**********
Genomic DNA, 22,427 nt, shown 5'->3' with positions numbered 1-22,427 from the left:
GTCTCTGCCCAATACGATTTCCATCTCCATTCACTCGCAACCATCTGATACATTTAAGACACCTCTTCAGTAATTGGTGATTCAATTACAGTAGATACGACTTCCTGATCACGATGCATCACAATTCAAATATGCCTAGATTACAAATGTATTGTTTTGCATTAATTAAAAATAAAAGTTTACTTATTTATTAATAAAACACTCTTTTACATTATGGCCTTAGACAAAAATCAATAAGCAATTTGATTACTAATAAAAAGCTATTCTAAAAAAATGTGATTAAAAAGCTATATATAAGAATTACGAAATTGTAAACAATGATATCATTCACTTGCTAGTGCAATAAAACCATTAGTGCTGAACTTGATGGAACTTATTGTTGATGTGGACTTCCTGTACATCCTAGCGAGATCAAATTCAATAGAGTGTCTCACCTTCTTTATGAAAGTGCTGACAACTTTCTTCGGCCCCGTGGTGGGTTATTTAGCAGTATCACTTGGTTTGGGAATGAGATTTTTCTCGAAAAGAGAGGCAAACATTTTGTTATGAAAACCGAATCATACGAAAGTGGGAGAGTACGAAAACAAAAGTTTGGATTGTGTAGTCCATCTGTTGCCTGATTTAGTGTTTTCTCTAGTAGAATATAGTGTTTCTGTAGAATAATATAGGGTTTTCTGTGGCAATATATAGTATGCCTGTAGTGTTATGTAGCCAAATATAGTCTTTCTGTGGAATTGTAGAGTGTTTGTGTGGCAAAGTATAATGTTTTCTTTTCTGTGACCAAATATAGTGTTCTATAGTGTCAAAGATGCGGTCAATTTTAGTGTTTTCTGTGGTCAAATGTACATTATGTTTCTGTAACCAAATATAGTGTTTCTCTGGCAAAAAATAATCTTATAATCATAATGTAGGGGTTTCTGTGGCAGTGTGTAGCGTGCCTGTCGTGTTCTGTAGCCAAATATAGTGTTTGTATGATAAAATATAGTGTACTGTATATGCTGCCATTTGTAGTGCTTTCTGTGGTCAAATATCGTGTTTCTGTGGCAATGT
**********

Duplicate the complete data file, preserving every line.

Genomic DNA, 22,427 nt, shown 5'->3' with positions numbered 1-22,427 from the left:
GTCTCTGCCCAATACGATTTCCATCTCCATTCACTCGCAACCATCTGATACATTTAAGACACCTCTTCAGTAATTGGTGATTCAATTACAGTAGATACGACTTCCTGATCACGATGCATCACAATTCAAATATGCCTAGATTACAAATGTATTGTTTTGCATTAATTAAAAATAAAAGTTTACTTATTTATTAATAAAACACTCTTTTACATTATGGCCTTAGACAAAAATCAATAAGCAATTTGATTACTAATAAAAAGCTATTCTAAAAAAATGTGATTAAAAAGCTATATATAAGAATTACGAAATTGTAAACAATGATATCATTCACTTGCTAGTGCAATAAAACCATTAGTGCTGAACTTGATGGAACTTATTGTTGATGTGGACTTCCTGTACATCCTAGCGAGATCAAATTCAATAGAGTGTCTCACCTTCTTTATGAAAGTGCTGACAACTTTCTTCGGCCCCGTGGTGGGTTATTTAGCAGTATCACTTGGTTTGGGAATGAGATTTTTCTCGAAAAGAGAGGCAAACATTTTGTTATGAAAACCGAATCATACGAAAGTGGGAGAGTACGAAAACAAAAGTTTGGATTGTGTAGTCCATCTGTTGCCTGATTTAGTGTTTTCTCTAGTAGAATATAGTGTTTCTGTAGAATAATATAGGGTTTTCTGTGGCAATATATAGTATGCCTGTAGTGTTATGTAGCCAAATATAGTCTTTCTGTGGAATTGTAGAGTGTTTGTGTGGCAAAGTATAATGTTTTCTTTTCTGTGACCAAATATAGTGTTCTATAGTGTCAAAGATGCGGTCAATTTTAGTGTTTTCTGTGGTCAAATGTACATTATGTTTCTGTAACCAAATATAGTGTTTCTCTGGCAAAAAATAATCTTATAATCATAATGTAGGGGTTTCTGTGGCAGTGTGTAGCGTGCCTGTCGTGTTCTGTAGCCAAATATAGTGTTTGTATGATAAAATATAGTGTACTGTATATGCTGCCATTTGTAGTGCTTTCTGTGGTCAAATATCGTGTTTCTGTGGCAATGT